Shoe Concealment and Interdisciplinarity at TAG


If anyone is going to be at the Theoretical Archaeology Group (TAG) conference in Bradford next week, you might be interested in the session: ‘Blurring the Boundaries: Interdisciplinary perspectives on archaeology’, organised by Sarah Morton and Stephen O’Brien, to be held on the morning of Wednesday 16th December (programme here). I’ll be giving a paper entitled: ‘If the (concealed) shoe fits: The logical pairing of archaeology and folklore’, and will be talking about – as you might have guessed – shoe concealment.

The line-up for the session looks fantastic, with speakers hailing from a wide range of disciplines:

Artur Ribeiro: ‘Philosophy and archaeology: an underrated relation’

Owen Hatherley: ‘Reconstruction and Stalinism: historical fakery, populism and capital in the Soviet Bloc’

Marie Fox: ‘Automating causal explanations of observed features using temporal planning’

Torgrim Guttormsen: The idea of the carnivalesque: a theoretical approach for public archaeology?

Phillip Tonner: Reflections on a thesis: the dwelling perspective: Heidegger, archaeology and the Palaeolithic origins of human mortality’

David Jennings: ‘The Manchester’s Improving Daily Project: re-interpreting the Manchester ballads using archaeology and reggae’

Natalie Zhuravska: ‘Text and matter intertwined: testing interdisciplinarity on the case of inscribed stirrup jars’

Jamie Cameron et al.: ‘Challenges and opportunities in the interdisciplinary study of religious relics’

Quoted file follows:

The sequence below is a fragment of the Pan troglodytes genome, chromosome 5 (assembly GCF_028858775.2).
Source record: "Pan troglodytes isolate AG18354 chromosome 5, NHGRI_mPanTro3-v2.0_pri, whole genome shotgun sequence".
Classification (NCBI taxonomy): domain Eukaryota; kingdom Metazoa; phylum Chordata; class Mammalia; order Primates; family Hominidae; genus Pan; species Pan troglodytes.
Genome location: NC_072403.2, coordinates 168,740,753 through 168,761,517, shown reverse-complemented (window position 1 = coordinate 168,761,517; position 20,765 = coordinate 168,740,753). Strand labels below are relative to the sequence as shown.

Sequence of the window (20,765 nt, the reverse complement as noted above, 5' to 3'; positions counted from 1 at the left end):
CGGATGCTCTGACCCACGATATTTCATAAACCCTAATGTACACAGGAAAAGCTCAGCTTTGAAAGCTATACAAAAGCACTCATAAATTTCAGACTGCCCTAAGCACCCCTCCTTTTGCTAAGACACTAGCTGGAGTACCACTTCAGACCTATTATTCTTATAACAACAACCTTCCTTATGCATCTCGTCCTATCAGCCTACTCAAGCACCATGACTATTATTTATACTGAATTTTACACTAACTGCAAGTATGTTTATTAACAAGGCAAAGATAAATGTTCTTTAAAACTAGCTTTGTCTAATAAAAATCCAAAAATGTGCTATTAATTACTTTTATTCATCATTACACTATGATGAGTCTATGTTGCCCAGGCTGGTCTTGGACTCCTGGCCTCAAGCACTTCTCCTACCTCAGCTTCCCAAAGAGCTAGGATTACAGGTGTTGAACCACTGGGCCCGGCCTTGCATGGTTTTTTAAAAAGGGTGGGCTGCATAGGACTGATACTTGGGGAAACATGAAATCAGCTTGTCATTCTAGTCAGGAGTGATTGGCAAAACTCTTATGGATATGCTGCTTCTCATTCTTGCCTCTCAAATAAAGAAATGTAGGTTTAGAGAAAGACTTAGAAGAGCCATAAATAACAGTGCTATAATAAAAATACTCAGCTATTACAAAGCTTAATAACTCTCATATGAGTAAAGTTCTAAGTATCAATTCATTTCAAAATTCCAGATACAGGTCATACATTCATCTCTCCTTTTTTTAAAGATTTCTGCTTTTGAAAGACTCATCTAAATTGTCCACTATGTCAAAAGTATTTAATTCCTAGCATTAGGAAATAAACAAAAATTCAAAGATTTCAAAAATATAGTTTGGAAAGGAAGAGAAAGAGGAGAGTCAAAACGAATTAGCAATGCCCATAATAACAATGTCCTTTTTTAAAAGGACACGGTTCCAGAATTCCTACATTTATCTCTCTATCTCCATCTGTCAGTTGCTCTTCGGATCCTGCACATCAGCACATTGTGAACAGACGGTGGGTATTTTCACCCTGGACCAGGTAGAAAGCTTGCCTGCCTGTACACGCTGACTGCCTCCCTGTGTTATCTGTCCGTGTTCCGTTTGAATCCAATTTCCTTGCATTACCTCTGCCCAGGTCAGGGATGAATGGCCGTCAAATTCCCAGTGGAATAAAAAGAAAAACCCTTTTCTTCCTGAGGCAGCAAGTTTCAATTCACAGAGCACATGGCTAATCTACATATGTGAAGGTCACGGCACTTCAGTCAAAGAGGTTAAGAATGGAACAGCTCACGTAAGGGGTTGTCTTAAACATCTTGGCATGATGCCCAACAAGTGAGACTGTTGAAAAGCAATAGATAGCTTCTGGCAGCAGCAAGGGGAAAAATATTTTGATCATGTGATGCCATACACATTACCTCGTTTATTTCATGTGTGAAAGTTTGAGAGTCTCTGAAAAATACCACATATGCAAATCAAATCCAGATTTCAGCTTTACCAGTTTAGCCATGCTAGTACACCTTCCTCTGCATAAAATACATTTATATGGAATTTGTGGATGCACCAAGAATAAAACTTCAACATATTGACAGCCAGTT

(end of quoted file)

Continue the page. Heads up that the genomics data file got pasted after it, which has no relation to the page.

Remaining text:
The abstract for my paper reads: “If I had to label myself – and academic trend suggests that I do – I would employ the term ‘folklore archaeologist’. This is an innocuous enough pairing with a simple meaning: basically, I study folkloric beliefs and customs through their material manifestations. Yet this term has been met with blank looks and raised eyebrows, with more than a few fellow archaeologists advising me against employment of the word ‘folklore’, which appears to have become an academic taboo in some disciplines.

However, such a pairing is far from unreasonable. While ‘folklore archaeology’ may not be an officially recognised academic title, the two subjects have a long history of affiliation, and it is the purpose of this paper to demonstrate the value – indeed, the logic – of employing methodologies from both folklore and archaeology in elucidating the material manifestations of popular beliefs. Arguments and theories will be drawn from my own experiences researching the post-medieval custom of shoe concealment, whereby shoes were enigmatically employed as domestic apotropaic devices.”





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